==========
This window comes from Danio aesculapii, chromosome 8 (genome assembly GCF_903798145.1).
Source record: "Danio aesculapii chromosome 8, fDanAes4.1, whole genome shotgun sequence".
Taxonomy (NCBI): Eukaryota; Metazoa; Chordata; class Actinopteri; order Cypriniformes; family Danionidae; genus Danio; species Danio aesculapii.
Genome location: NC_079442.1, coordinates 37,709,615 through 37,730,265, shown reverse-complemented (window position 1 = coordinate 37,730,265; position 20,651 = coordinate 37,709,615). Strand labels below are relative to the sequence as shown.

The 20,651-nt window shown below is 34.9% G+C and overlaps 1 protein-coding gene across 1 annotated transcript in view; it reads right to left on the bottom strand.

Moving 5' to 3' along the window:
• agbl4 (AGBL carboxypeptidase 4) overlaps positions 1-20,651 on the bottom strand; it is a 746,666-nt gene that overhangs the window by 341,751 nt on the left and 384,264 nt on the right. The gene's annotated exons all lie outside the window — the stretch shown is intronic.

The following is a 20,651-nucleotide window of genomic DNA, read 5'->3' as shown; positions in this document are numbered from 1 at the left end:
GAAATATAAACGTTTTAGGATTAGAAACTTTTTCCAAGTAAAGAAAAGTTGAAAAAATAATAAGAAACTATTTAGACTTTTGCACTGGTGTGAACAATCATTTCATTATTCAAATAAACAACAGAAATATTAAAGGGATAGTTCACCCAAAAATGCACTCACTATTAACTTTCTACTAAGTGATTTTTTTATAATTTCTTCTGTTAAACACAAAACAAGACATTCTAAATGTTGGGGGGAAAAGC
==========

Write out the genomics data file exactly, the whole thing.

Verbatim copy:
This window comes from Danio aesculapii, chromosome 8 (genome assembly GCF_903798145.1).
Source record: "Danio aesculapii chromosome 8, fDanAes4.1, whole genome shotgun sequence".
Taxonomy (NCBI): Eukaryota; Metazoa; Chordata; class Actinopteri; order Cypriniformes; family Danionidae; genus Danio; species Danio aesculapii.
Genome location: NC_079442.1, coordinates 37,709,615 through 37,730,265, shown reverse-complemented (window position 1 = coordinate 37,730,265; position 20,651 = coordinate 37,709,615). Strand labels below are relative to the sequence as shown.

The 20,651-nt window shown below is 34.9% G+C and overlaps 1 protein-coding gene across 1 annotated transcript in view; it reads right to left on the bottom strand.

Moving 5' to 3' along the window:
• agbl4 (AGBL carboxypeptidase 4) overlaps positions 1-20,651 on the bottom strand; it is a 746,666-nt gene that overhangs the window by 341,751 nt on the left and 384,264 nt on the right. The gene's annotated exons all lie outside the window — the stretch shown is intronic.

The following is a 20,651-nucleotide window of genomic DNA, read 5'->3' as shown; positions in this document are numbered from 1 at the left end:
GAAATATAAACGTTTTAGGATTAGAAACTTTTTCCAAGTAAAGAAAAGTTGAAAAAATAATAAGAAACTATTTAGACTTTTGCACTGGTGTGAACAATCATTTCATTATTCAAATAAACAACAGAAATATTAAAGGGATAGTTCACCCAAAAATGCACTCACTATTAACTTTCTACTAAGTGATTTTTTTATAATTTCTTCTGTTAAACACAAAACAAGACATTCTAAATGTTGGGGGGAAAAGC